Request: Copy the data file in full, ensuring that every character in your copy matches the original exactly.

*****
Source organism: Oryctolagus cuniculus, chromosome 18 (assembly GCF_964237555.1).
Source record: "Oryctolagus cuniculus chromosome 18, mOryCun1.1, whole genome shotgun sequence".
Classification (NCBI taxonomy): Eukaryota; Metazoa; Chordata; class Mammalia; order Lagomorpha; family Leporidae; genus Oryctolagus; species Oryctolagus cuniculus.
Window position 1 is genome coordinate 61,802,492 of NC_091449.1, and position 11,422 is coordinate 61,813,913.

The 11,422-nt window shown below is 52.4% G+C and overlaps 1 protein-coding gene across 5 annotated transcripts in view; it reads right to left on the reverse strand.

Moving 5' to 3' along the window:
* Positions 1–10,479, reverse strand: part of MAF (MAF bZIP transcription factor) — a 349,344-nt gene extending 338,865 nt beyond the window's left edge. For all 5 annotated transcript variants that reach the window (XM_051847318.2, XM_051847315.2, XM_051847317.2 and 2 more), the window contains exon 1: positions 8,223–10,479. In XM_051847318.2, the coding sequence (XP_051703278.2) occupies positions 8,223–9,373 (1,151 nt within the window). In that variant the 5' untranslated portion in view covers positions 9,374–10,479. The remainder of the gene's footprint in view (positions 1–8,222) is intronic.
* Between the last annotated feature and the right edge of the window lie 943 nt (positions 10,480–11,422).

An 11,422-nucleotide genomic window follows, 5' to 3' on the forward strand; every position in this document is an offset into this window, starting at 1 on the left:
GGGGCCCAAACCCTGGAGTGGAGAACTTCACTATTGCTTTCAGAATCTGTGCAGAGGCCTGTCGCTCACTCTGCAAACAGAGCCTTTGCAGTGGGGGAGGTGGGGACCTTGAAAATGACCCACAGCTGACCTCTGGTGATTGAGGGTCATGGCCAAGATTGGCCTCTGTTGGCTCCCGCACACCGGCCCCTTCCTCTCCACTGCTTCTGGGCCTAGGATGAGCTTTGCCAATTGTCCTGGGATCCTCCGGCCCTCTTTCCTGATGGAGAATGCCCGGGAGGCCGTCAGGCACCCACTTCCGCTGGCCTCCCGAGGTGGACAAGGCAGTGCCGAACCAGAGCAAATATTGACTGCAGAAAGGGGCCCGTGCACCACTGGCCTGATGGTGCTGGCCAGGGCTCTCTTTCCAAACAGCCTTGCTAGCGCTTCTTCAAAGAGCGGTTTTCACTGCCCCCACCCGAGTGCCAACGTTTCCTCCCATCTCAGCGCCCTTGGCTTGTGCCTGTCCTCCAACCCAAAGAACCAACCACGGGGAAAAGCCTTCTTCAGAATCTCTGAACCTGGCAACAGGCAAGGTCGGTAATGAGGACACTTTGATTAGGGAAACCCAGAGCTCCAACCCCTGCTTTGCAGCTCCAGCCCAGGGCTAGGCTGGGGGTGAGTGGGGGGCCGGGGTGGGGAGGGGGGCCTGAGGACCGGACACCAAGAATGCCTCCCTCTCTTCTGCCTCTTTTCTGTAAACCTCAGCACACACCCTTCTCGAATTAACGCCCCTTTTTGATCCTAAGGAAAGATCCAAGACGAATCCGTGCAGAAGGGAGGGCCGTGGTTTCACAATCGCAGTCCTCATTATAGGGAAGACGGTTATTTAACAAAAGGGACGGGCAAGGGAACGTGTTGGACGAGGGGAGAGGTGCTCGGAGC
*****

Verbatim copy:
Source organism: Oryctolagus cuniculus, chromosome 18 (assembly GCF_964237555.1).
Source record: "Oryctolagus cuniculus chromosome 18, mOryCun1.1, whole genome shotgun sequence".
Classification (NCBI taxonomy): Eukaryota; Metazoa; Chordata; class Mammalia; order Lagomorpha; family Leporidae; genus Oryctolagus; species Oryctolagus cuniculus.
Window position 1 is genome coordinate 61,802,492 of NC_091449.1, and position 11,422 is coordinate 61,813,913.

The 11,422-nt window shown below is 52.4% G+C and overlaps 1 protein-coding gene across 5 annotated transcripts in view; it reads right to left on the reverse strand.

Moving 5' to 3' along the window:
* Positions 1–10,479, reverse strand: part of MAF (MAF bZIP transcription factor) — a 349,344-nt gene extending 338,865 nt beyond the window's left edge. For all 5 annotated transcript variants that reach the window (XM_051847318.2, XM_051847315.2, XM_051847317.2 and 2 more), the window contains exon 1: positions 8,223–10,479. In XM_051847318.2, the coding sequence (XP_051703278.2) occupies positions 8,223–9,373 (1,151 nt within the window). In that variant the 5' untranslated portion in view covers positions 9,374–10,479. The remainder of the gene's footprint in view (positions 1–8,222) is intronic.
* Between the last annotated feature and the right edge of the window lie 943 nt (positions 10,480–11,422).

An 11,422-nucleotide genomic window follows, 5' to 3' on the forward strand; every position in this document is an offset into this window, starting at 1 on the left:
GGGGCCCAAACCCTGGAGTGGAGAACTTCACTATTGCTTTCAGAATCTGTGCAGAGGCCTGTCGCTCACTCTGCAAACAGAGCCTTTGCAGTGGGGGAGGTGGGGACCTTGAAAATGACCCACAGCTGACCTCTGGTGATTGAGGGTCATGGCCAAGATTGGCCTCTGTTGGCTCCCGCACACCGGCCCCTTCCTCTCCACTGCTTCTGGGCCTAGGATGAGCTTTGCCAATTGTCCTGGGATCCTCCGGCCCTCTTTCCTGATGGAGAATGCCCGGGAGGCCGTCAGGCACCCACTTCCGCTGGCCTCCCGAGGTGGACAAGGCAGTGCCGAACCAGAGCAAATATTGACTGCAGAAAGGGGCCCGTGCACCACTGGCCTGATGGTGCTGGCCAGGGCTCTCTTTCCAAACAGCCTTGCTAGCGCTTCTTCAAAGAGCGGTTTTCACTGCCCCCACCCGAGTGCCAACGTTTCCTCCCATCTCAGCGCCCTTGGCTTGTGCCTGTCCTCCAACCCAAAGAACCAACCACGGGGAAAAGCCTTCTTCAGAATCTCTGAACCTGGCAACAGGCAAGGTCGGTAATGAGGACACTTTGATTAGGGAAACCCAGAGCTCCAACCCCTGCTTTGCAGCTCCAGCCCAGGGCTAGGCTGGGGGTGAGTGGGGGGCCGGGGTGGGGAGGGGGGCCTGAGGACCGGACACCAAGAATGCCTCCCTCTCTTCTGCCTCTTTTCTGTAAACCTCAGCACACACCCTTCTCGAATTAACGCCCCTTTTTGATCCTAAGGAAAGATCCAAGACGAATCCGTGCAGAAGGGAGGGCCGTGGTTTCACAATCGCAGTCCTCATTATAGGGAAGACGGTTATTTAACAAAAGGGACGGGCAAGGGAACGTGTTGGACGAGGGGAGAGGTGCTCGGAGC